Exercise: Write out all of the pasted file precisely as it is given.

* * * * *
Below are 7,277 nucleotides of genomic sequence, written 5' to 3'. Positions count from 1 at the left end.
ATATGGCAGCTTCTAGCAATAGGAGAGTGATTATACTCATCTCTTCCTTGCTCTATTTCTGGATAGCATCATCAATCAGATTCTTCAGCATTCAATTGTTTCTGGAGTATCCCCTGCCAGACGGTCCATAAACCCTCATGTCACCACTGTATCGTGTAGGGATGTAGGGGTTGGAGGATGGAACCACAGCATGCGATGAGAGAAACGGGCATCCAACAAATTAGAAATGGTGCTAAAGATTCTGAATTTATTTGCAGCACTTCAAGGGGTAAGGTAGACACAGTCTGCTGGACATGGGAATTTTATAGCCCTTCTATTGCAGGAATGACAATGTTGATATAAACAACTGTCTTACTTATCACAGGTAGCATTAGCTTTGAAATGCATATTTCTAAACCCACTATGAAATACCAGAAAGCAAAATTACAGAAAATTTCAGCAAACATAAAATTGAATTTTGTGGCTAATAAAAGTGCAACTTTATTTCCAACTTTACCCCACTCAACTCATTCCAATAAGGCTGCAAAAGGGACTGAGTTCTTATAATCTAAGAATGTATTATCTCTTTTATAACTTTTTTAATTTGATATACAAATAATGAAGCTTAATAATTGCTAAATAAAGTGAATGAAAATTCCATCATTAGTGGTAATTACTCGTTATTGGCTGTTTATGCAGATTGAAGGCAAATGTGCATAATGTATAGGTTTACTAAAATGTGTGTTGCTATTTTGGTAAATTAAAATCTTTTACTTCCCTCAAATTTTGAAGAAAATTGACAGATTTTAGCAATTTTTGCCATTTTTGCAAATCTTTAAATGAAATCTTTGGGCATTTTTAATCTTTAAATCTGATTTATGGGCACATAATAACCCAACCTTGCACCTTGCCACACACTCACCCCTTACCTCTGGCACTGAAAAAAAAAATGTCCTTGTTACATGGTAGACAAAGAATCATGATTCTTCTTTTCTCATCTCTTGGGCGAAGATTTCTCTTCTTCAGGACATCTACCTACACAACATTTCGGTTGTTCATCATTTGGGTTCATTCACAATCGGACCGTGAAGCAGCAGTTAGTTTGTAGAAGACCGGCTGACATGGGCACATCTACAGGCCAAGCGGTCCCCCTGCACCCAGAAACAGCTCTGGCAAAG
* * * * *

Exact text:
Below are 7,277 nucleotides of genomic sequence, written 5' to 3'. Positions count from 1 at the left end.
ATATGGCAGCTTCTAGCAATAGGAGAGTGATTATACTCATCTCTTCCTTGCTCTATTTCTGGATAGCATCATCAATCAGATTCTTCAGCATTCAATTGTTTCTGGAGTATCCCCTGCCAGACGGTCCATAAACCCTCATGTCACCACTGTATCGTGTAGGGATGTAGGGGTTGGAGGATGGAACCACAGCATGCGATGAGAGAAACGGGCATCCAACAAATTAGAAATGGTGCTAAAGATTCTGAATTTATTTGCAGCACTTCAAGGGGTAAGGTAGACACAGTCTGCTGGACATGGGAATTTTATAGCCCTTCTATTGCAGGAATGACAATGTTGATATAAACAACTGTCTTACTTATCACAGGTAGCATTAGCTTTGAAATGCATATTTCTAAACCCACTATGAAATACCAGAAAGCAAAATTACAGAAAATTTCAGCAAACATAAAATTGAATTTTGTGGCTAATAAAAGTGCAACTTTATTTCCAACTTTACCCCACTCAACTCATTCCAATAAGGCTGCAAAAGGGACTGAGTTCTTATAATCTAAGAATGTATTATCTCTTTTATAACTTTTTTAATTTGATATACAAATAATGAAGCTTAATAATTGCTAAATAAAGTGAATGAAAATTCCATCATTAGTGGTAATTACTCGTTATTGGCTGTTTATGCAGATTGAAGGCAAATGTGCATAATGTATAGGTTTACTAAAATGTGTGTTGCTATTTTGGTAAATTAAAATCTTTTACTTCCCTCAAATTTTGAAGAAAATTGACAGATTTTAGCAATTTTTGCCATTTTTGCAAATCTTTAAATGAAATCTTTGGGCATTTTTAATCTTTAAATCTGATTTATGGGCACATAATAACCCAACCTTGCACCTTGCCACACACTCACCCCTTACCTCTGGCACTGAAAAAAAAAATGTCCTTGTTACATGGTAGACAAAGAATCATGATTCTTCTTTTCTCATCTCTTGGGCGAAGATTTCTCTTCTTCAGGACATCTACCTACACAACATTTCGGTTGTTCATCATTTGGGTTCATTCACAATCGGACCGTGAAGCAGCAGTTAGTTTGTAGAAGACCGGCTGACATGGGCACATCTACAGGCCAAGCGGTCCCCCTGCACCCAGAAACAGCTCTGGCAAAG